Case | HBS Case Collection | March 2009 (Revised June 2012)

Denmark: Globalization and the Welfare State

by Arthur A. Daemmrich and Benjamin Kramarz

Abstract

This case describes how Denmark has balanced the impacts of globalization, including outsourcing and movement of labor, with its social welfare offerings. Reforms implemented during the past two decades drove down unemployment, promoted new company formation, and put the country at or near the top of international polls on the ease of doing business. The case describes how Danes forged a consensus that embraced international trade and outsourcing while supporting continuous upgrading of workplace skills. In April 2009, the new Prime Minister, Lars Løkke Rasmussen, is balancing short-term responses to a global recession against longer-term planning for the Danish labor market and macroeconomy. Can Denmark keep its borders open to the free movement of goods, services, and labor while also sustaining the breadth of its welfare offerings?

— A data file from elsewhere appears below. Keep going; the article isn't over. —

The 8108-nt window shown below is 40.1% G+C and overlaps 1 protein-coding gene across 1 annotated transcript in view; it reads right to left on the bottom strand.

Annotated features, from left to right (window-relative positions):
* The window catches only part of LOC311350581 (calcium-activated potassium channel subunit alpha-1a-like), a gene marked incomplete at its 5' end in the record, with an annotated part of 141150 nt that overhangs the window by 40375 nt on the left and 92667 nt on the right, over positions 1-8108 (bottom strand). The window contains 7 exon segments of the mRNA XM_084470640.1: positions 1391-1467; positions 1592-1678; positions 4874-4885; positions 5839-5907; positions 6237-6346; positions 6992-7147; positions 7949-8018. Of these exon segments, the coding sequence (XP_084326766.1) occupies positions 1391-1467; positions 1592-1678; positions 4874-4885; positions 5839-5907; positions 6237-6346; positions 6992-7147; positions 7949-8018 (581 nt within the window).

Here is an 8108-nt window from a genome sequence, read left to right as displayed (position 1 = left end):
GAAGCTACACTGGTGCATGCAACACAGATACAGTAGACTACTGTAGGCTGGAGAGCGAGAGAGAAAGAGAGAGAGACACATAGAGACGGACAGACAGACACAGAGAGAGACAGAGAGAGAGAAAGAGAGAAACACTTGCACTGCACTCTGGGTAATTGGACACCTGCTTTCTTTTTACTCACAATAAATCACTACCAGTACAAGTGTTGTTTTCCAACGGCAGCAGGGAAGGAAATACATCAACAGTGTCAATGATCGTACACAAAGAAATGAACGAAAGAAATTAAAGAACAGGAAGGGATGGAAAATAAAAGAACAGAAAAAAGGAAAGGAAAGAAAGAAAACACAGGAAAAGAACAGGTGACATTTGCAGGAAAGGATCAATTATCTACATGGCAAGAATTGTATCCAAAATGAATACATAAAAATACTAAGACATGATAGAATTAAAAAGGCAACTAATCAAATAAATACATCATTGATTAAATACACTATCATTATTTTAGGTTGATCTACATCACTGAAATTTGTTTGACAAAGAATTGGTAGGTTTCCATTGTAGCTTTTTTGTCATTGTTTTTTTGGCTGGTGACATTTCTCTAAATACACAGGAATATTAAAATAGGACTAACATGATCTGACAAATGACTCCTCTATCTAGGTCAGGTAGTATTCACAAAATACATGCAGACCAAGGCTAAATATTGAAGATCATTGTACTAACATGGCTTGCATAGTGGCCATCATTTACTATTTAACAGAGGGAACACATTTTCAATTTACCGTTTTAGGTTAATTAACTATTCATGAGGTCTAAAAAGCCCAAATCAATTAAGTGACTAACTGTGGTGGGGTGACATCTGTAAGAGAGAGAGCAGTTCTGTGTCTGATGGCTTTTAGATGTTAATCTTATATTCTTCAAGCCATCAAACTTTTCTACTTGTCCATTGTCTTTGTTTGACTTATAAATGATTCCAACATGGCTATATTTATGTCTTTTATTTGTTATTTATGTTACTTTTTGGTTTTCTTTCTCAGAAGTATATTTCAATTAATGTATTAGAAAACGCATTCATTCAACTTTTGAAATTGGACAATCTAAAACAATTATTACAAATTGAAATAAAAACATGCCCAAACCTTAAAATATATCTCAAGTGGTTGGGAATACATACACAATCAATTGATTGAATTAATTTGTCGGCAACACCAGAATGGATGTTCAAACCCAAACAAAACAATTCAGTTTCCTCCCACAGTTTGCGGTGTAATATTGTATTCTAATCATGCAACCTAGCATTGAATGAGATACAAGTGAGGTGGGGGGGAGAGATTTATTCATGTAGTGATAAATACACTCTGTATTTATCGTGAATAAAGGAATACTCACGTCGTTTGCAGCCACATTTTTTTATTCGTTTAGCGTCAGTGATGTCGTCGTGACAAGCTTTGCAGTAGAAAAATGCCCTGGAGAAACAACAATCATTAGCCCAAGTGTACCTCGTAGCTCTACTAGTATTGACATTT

Keywords: Macroeconomics; Trade; Globalized Economies and Regions; Governing Rules, Regulations, and Reforms; Job Cuts and Outsourcing; Employment; Welfare or Wellbeing; Denmark;

Citation:

Daemmrich, Arthur A., and Benjamin Kramarz. "Denmark: Globalization and the Welfare State." Harvard Business School Case 709-015, March 2009. (Revised June 2012.)